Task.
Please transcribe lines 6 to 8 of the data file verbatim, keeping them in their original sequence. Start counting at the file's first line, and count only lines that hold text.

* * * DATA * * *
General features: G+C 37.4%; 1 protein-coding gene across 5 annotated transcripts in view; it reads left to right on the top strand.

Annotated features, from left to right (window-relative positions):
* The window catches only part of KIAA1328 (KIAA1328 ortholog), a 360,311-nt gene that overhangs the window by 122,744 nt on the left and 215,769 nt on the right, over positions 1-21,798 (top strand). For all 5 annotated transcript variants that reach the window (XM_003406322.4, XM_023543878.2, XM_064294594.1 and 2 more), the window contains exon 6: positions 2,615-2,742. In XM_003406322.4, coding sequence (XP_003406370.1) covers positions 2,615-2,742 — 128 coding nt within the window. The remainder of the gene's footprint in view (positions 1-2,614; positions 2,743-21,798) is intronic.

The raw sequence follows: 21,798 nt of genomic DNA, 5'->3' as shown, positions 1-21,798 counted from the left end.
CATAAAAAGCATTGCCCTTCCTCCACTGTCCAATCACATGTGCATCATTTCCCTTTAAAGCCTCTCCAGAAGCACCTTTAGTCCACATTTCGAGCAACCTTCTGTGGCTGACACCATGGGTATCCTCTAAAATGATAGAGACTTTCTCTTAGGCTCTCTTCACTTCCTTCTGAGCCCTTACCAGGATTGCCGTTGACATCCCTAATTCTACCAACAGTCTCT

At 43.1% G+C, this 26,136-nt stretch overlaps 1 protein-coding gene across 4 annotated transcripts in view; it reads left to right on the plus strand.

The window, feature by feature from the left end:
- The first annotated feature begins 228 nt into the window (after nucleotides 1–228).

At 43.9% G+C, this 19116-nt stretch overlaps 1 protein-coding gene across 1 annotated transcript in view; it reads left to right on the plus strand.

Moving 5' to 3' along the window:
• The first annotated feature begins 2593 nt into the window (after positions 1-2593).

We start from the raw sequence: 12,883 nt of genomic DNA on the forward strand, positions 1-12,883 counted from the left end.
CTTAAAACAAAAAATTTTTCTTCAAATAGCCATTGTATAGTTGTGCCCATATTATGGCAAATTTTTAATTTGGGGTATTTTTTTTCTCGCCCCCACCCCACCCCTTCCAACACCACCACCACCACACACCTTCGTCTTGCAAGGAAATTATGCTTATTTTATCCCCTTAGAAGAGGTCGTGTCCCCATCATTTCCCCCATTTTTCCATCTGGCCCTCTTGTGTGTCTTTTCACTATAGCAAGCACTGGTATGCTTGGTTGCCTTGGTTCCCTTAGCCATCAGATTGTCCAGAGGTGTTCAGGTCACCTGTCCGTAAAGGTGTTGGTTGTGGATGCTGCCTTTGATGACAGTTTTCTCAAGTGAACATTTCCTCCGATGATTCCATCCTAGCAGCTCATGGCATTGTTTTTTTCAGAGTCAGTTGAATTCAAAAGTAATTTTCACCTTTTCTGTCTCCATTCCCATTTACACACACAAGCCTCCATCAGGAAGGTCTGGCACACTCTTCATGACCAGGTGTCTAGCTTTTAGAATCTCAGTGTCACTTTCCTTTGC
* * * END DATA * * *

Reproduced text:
At 43.1% G+C, this 26,136-nt stretch overlaps 1 protein-coding gene across 4 annotated transcripts in view; it reads left to right on the plus strand.

The window, feature by feature from the left end:
- The first annotated feature begins 228 nt into the window (after nucleotides 1–228).